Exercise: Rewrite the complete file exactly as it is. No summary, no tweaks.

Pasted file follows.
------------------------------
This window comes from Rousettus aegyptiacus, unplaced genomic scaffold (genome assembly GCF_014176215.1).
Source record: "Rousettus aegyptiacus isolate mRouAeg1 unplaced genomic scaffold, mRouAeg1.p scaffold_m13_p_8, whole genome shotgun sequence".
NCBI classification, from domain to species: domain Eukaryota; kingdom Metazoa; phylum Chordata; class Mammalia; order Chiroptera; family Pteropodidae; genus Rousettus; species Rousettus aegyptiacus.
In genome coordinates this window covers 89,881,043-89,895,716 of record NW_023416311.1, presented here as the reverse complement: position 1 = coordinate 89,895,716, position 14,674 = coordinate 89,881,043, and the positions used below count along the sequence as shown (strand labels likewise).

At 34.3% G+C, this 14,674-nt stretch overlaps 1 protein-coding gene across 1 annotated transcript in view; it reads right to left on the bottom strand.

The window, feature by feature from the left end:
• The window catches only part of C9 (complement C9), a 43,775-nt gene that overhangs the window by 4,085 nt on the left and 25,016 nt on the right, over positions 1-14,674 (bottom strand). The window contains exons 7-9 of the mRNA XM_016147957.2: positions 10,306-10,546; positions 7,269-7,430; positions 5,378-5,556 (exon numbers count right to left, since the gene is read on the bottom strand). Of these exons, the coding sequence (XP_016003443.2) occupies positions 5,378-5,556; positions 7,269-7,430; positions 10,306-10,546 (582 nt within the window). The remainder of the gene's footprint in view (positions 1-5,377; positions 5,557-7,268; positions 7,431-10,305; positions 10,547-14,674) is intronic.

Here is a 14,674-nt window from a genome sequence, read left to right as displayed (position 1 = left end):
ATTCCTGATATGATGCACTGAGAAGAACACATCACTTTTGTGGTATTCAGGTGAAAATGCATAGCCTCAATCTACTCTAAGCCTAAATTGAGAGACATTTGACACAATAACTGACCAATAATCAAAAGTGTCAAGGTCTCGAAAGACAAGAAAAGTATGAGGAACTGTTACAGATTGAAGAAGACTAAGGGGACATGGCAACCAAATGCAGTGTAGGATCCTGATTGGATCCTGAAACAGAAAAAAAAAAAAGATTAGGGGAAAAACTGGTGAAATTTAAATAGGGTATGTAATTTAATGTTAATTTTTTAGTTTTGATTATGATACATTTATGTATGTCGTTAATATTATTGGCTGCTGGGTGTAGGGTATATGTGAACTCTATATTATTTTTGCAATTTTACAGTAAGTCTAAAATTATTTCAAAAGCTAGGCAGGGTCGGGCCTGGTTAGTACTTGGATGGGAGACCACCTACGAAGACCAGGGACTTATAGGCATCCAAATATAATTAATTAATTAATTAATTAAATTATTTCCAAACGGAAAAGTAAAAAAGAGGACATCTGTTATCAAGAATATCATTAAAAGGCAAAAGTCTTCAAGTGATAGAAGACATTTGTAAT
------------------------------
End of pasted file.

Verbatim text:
This window comes from Rousettus aegyptiacus, unplaced genomic scaffold (genome assembly GCF_014176215.1).
Source record: "Rousettus aegyptiacus isolate mRouAeg1 unplaced genomic scaffold, mRouAeg1.p scaffold_m13_p_8, whole genome shotgun sequence".
NCBI classification, from domain to species: domain Eukaryota; kingdom Metazoa; phylum Chordata; class Mammalia; order Chiroptera; family Pteropodidae; genus Rousettus; species Rousettus aegyptiacus.
In genome coordinates this window covers 89,881,043-89,895,716 of record NW_023416311.1, presented here as the reverse complement: position 1 = coordinate 89,895,716, position 14,674 = coordinate 89,881,043, and the positions used below count along the sequence as shown (strand labels likewise).

At 34.3% G+C, this 14,674-nt stretch overlaps 1 protein-coding gene across 1 annotated transcript in view; it reads right to left on the bottom strand.

The window, feature by feature from the left end:
• The window catches only part of C9 (complement C9), a 43,775-nt gene that overhangs the window by 4,085 nt on the left and 25,016 nt on the right, over positions 1-14,674 (bottom strand). The window contains exons 7-9 of the mRNA XM_016147957.2: positions 10,306-10,546; positions 7,269-7,430; positions 5,378-5,556 (exon numbers count right to left, since the gene is read on the bottom strand). Of these exons, the coding sequence (XP_016003443.2) occupies positions 5,378-5,556; positions 7,269-7,430; positions 10,306-10,546 (582 nt within the window). The remainder of the gene's footprint in view (positions 1-5,377; positions 5,557-7,268; positions 7,431-10,305; positions 10,547-14,674) is intronic.

Here is a 14,674-nt window from a genome sequence, read left to right as displayed (position 1 = left end):
ATTCCTGATATGATGCACTGAGAAGAACACATCACTTTTGTGGTATTCAGGTGAAAATGCATAGCCTCAATCTACTCTAAGCCTAAATTGAGAGACATTTGACACAATAACTGACCAATAATCAAAAGTGTCAAGGTCTCGAAAGACAAGAAAAGTATGAGGAACTGTTACAGATTGAAGAAGACTAAGGGGACATGGCAACCAAATGCAGTGTAGGATCCTGATTGGATCCTGAAACAGAAAAAAAAAAAAGATTAGGGGAAAAACTGGTGAAATTTAAATAGGGTATGTAATTTAATGTTAATTTTTTAGTTTTGATTATGATACATTTATGTATGTCGTTAATATTATTGGCTGCTGGGTGTAGGGTATATGTGAACTCTATATTATTTTTGCAATTTTACAGTAAGTCTAAAATTATTTCAAAAGCTAGGCAGGGTCGGGCCTGGTTAGTACTTGGATGGGAGACCACCTACGAAGACCAGGGACTTATAGGCATCCAAATATAATTAATTAATTAATTAATTAAATTATTTCCAAACGGAAAAGTAAAAAAGAGGACATCTGTTATCAAGAATATCATTAAAAGGCAAAAGTCTTCAAGTGATAGAAGACATTTGTAAT